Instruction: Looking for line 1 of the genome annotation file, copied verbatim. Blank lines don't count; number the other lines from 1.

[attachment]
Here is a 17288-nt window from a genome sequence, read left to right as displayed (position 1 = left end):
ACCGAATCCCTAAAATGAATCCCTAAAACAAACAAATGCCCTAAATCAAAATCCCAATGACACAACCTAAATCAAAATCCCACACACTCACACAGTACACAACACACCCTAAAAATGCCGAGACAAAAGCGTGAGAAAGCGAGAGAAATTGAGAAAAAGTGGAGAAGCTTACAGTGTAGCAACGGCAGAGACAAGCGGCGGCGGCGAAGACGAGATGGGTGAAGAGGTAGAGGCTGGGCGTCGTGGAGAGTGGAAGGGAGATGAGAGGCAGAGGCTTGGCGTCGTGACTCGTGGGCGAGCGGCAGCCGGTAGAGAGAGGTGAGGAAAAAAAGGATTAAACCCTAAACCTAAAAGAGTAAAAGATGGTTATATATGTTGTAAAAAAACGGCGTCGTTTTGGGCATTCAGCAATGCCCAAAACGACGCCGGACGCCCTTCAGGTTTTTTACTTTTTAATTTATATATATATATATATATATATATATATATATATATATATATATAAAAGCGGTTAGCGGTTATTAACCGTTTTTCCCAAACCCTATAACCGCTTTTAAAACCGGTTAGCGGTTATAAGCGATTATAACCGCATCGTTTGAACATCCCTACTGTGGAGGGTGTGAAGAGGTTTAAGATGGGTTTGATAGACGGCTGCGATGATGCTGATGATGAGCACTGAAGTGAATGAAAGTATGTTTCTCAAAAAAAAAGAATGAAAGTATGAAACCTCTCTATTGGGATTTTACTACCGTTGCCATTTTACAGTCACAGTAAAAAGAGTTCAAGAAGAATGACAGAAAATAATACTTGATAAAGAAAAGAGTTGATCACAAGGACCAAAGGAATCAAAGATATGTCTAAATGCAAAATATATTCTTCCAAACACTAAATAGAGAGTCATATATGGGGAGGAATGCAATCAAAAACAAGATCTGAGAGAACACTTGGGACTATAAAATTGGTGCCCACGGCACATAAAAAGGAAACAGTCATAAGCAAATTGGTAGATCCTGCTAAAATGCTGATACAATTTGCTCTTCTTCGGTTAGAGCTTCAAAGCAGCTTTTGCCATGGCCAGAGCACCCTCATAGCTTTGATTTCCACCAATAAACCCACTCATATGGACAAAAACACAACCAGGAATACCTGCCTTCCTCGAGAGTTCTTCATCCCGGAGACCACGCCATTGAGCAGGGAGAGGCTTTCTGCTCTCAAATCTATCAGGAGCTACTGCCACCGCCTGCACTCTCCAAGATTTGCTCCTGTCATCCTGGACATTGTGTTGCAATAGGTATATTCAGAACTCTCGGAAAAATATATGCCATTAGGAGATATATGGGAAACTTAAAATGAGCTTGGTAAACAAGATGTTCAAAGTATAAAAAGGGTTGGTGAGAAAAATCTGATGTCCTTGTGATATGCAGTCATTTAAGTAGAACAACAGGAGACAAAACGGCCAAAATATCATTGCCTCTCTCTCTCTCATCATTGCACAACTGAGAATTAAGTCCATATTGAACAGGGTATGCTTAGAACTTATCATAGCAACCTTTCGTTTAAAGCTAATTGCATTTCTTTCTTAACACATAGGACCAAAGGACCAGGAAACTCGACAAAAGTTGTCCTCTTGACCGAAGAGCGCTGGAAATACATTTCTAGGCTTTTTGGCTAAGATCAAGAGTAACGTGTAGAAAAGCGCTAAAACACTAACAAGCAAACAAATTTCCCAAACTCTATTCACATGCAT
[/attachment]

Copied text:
Here is a 17288-nt window from a genome sequence, read left to right as displayed (position 1 = left end):